EF-G catalyzes translocation of tRNA–mRNA in the ribosome. Biochemical and structural analyses of EF-G indicate that EF-G disrupts interactions between the decoding center and the codon–anticodon duplex that constitute the barrier for translocation.
The precursor for miRNA-151 is found to compete with mature forms for target sites on E2f6 mRNA but not on a different mRNA. These findings indicate that miRNA processing can affect individual mRNA targets differently.
A systematic analysis reveals features of proteins synthesized at distal locations owing to mRNA localization, including the presence of intrinsically disordered segments and assembly-promoting modules. These findings suggest that asymmetric protein distribution enhances interaction fidelity.
|Nature Structural aamp; Molecular Biology - AOP - nature.com science feeds|
Chemotherapeutic drug Gleevec (imatinib) is a potent and specific inhibitor of Abl kinase. NMR and fast kinetic analyses now reveal that Abl undergoes an induced-fit conformational change upon Gleevec binding.
A solution NMR structure of the pre-mRNA retention and splicing (RES) core complex from budding yeast now reveals how the trimer stabilizes the RRM of its Snu17 subunit to promote pre-mRNA interactions within the spliceosome.
A combination of two-dimensional gel electrophoresis and EM is used to isolate and characterize multiple template-switching intermediates generated in budding yeast during replication of damaged DNA.
New single-molecule imaging analyses reveal how dynamic interactions of RPA, Rad52 and Rad51 on single-stranded DNA direct assembly of the presynaptic complex that promotes strand invasion during homologous recombination.
A single-molecule optical-trapping approach is used to examine protein unfolding and translocation by double-ring AAA+ machine ClpA. Although ClpA can unfold some substrates faster than ClpX can, it translocates the unfolded polypeptide more slowly.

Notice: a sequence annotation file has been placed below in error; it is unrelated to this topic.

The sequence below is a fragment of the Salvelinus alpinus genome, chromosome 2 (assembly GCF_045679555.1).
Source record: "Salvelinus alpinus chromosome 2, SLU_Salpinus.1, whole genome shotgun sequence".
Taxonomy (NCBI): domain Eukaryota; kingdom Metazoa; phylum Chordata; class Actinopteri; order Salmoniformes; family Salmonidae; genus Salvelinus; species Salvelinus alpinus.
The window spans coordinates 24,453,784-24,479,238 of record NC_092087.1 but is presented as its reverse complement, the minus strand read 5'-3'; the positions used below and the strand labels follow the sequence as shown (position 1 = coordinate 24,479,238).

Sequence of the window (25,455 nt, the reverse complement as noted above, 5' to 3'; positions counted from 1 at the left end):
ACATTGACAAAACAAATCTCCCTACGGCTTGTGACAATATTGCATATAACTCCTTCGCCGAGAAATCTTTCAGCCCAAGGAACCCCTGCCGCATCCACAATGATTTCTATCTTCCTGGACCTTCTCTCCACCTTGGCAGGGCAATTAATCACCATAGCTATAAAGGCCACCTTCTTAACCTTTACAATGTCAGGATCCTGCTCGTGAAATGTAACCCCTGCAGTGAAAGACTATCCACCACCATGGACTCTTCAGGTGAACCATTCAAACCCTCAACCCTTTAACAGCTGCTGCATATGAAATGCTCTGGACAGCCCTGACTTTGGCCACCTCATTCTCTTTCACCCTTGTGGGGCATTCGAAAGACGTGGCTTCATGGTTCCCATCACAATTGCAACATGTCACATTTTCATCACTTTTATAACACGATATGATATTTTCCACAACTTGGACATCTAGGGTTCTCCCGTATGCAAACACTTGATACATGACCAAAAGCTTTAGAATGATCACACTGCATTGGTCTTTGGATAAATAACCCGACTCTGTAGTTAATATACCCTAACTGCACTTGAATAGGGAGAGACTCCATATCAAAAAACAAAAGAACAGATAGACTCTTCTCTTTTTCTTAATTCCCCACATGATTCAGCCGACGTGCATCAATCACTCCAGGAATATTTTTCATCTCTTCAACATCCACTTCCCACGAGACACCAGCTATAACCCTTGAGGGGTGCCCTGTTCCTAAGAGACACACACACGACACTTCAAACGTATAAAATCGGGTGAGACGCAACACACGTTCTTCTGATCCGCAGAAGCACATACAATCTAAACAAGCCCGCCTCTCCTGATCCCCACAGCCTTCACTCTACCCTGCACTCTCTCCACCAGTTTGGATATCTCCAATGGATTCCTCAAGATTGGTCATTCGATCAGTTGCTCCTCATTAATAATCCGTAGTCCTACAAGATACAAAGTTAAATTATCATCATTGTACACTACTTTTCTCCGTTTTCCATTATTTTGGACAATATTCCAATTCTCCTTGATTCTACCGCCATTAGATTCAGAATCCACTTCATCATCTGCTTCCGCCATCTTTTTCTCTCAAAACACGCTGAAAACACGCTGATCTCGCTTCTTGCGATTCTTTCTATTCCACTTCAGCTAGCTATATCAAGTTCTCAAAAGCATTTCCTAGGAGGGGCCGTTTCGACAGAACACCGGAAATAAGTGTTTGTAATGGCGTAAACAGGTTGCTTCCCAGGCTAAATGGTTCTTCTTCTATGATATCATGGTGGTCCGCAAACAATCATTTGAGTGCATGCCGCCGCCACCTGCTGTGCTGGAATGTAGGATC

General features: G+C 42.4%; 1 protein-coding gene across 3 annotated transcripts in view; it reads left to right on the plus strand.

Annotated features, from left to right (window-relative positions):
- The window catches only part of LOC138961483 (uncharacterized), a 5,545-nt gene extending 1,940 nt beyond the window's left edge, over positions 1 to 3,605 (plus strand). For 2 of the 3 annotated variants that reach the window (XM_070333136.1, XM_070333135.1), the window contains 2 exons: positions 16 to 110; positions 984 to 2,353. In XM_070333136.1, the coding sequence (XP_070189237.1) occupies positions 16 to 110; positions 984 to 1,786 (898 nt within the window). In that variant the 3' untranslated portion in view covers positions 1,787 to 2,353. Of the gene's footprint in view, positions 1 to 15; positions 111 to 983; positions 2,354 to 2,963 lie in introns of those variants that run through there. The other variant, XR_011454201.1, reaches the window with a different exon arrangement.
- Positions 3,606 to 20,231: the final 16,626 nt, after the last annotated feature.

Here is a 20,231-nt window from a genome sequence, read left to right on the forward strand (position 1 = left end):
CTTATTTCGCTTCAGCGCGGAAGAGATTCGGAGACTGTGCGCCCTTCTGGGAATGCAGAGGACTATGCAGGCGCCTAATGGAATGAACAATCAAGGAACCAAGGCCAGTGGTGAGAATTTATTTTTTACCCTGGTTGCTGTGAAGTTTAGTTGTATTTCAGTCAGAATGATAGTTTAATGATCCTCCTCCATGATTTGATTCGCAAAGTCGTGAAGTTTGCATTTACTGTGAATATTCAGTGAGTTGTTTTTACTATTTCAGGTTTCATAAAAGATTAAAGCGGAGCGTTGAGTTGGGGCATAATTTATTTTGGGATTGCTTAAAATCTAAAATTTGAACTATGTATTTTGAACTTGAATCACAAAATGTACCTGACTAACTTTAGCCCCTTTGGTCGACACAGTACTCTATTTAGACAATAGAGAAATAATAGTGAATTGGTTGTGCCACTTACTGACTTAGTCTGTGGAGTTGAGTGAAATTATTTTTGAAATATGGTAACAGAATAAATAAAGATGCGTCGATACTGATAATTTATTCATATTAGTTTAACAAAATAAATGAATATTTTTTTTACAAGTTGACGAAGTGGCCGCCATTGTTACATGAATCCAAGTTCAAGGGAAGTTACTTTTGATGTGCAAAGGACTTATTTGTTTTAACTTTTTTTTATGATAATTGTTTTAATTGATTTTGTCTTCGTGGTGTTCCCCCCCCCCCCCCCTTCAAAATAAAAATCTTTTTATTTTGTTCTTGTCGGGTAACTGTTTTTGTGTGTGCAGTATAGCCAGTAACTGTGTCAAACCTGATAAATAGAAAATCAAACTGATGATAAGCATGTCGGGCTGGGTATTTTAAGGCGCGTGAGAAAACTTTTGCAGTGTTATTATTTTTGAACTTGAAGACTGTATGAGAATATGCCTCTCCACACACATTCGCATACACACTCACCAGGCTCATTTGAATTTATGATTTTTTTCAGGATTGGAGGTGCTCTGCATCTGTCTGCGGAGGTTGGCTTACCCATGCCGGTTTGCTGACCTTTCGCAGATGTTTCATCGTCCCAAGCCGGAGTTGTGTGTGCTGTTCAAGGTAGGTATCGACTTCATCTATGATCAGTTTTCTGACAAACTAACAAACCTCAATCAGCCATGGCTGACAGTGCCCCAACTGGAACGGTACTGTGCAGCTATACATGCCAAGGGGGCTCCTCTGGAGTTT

The protein TRIM28 is identified as a factor that modulates RNA polymerase II pausing and transcriptional elongation at a large number of mammalian genes. This function is regulated by transcription-coupled phosphorylation of TRIM28 at Ser824.
The crystal structure of a human cohesin subcomplex, SA2–Scc1, guides mutagenesis analyses to dissect the antagonistic roles of shugoshin and Wapl in regulating centromeric functions during mitosis.
Analyses of transcription and chromatin states during the yeast metabolic cycle reveal the links between different chromatin modifications and gene expression. The data also show that chromatin-modifier occupancies do not precisely match modification patterns.
High-resolution MS identifies ggt;4,300 SUMOylation sites in ggt;1,600 proteins in human cells under standard growth conditions and after proteasome inhibition or heat shock. The data reveal cross-talk between SUMO and other post-translational modifications.
Using the M2 stem-loop region to tag 16S pre-rRNA allows one-step isolation of assembly intermediates of the small ribosomal subunit from wild-type Escherichia coli. Characterization of these RNPs reveals multiple independent pathways for rRNA maturation.